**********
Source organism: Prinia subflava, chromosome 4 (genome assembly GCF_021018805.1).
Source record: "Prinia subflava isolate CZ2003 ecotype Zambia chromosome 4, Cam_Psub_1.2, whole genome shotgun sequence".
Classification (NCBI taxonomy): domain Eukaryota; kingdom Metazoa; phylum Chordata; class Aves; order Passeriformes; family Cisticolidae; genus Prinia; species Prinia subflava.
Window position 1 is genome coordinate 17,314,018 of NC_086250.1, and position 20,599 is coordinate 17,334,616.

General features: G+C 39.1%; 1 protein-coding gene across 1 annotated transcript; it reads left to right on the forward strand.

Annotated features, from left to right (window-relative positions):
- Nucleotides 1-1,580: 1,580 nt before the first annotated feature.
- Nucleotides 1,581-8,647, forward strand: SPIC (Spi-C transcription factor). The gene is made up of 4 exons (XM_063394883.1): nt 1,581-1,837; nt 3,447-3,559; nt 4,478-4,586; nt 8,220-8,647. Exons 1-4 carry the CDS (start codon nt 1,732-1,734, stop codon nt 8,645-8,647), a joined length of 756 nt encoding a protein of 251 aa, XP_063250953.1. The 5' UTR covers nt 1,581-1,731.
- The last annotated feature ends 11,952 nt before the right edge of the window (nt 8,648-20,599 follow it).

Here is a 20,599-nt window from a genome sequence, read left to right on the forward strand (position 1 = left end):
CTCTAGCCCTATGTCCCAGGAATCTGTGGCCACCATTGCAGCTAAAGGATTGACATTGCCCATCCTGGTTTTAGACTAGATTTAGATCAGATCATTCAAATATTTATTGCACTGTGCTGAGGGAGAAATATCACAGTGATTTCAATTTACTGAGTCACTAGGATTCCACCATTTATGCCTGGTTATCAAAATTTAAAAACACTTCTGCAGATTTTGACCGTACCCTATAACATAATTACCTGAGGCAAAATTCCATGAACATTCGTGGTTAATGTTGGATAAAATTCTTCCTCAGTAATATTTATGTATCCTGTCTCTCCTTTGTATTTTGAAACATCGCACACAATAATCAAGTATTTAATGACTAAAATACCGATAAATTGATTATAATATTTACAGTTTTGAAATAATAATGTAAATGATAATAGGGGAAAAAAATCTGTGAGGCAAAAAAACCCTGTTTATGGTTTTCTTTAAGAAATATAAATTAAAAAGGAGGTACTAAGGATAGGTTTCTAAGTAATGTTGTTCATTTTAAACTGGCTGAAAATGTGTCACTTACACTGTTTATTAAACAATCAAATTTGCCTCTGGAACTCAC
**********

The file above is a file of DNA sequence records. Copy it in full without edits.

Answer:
Source organism: Prinia subflava, chromosome 4 (genome assembly GCF_021018805.1).
Source record: "Prinia subflava isolate CZ2003 ecotype Zambia chromosome 4, Cam_Psub_1.2, whole genome shotgun sequence".
Classification (NCBI taxonomy): domain Eukaryota; kingdom Metazoa; phylum Chordata; class Aves; order Passeriformes; family Cisticolidae; genus Prinia; species Prinia subflava.
Window position 1 is genome coordinate 17,314,018 of NC_086250.1, and position 20,599 is coordinate 17,334,616.

General features: G+C 39.1%; 1 protein-coding gene across 1 annotated transcript; it reads left to right on the forward strand.

Annotated features, from left to right (window-relative positions):
- Nucleotides 1-1,580: 1,580 nt before the first annotated feature.
- Nucleotides 1,581-8,647, forward strand: SPIC (Spi-C transcription factor). The gene is made up of 4 exons (XM_063394883.1): nt 1,581-1,837; nt 3,447-3,559; nt 4,478-4,586; nt 8,220-8,647. Exons 1-4 carry the CDS (start codon nt 1,732-1,734, stop codon nt 8,645-8,647), a joined length of 756 nt encoding a protein of 251 aa, XP_063250953.1. The 5' UTR covers nt 1,581-1,731.
- The last annotated feature ends 11,952 nt before the right edge of the window (nt 8,648-20,599 follow it).

Here is a 20,599-nt window from a genome sequence, read left to right on the forward strand (position 1 = left end):
CTCTAGCCCTATGTCCCAGGAATCTGTGGCCACCATTGCAGCTAAAGGATTGACATTGCCCATCCTGGTTTTAGACTAGATTTAGATCAGATCATTCAAATATTTATTGCACTGTGCTGAGGGAGAAATATCACAGTGATTTCAATTTACTGAGTCACTAGGATTCCACCATTTATGCCTGGTTATCAAAATTTAAAAACACTTCTGCAGATTTTGACCGTACCCTATAACATAATTACCTGAGGCAAAATTCCATGAACATTCGTGGTTAATGTTGGATAAAATTCTTCCTCAGTAATATTTATGTATCCTGTCTCTCCTTTGTATTTTGAAACATCGCACACAATAATCAAGTATTTAATGACTAAAATACCGATAAATTGATTATAATATTTACAGTTTTGAAATAATAATGTAAATGATAATAGGGGAAAAAAATCTGTGAGGCAAAAAAACCCTGTTTATGGTTTTCTTTAAGAAATATAAATTAAAAAGGAGGTACTAAGGATAGGTTTCTAAGTAATGTTGTTCATTTTAAACTGGCTGAAAATGTGTCACTTACACTGTTTATTAAACAATCAAATTTGCCTCTGGAACTCAC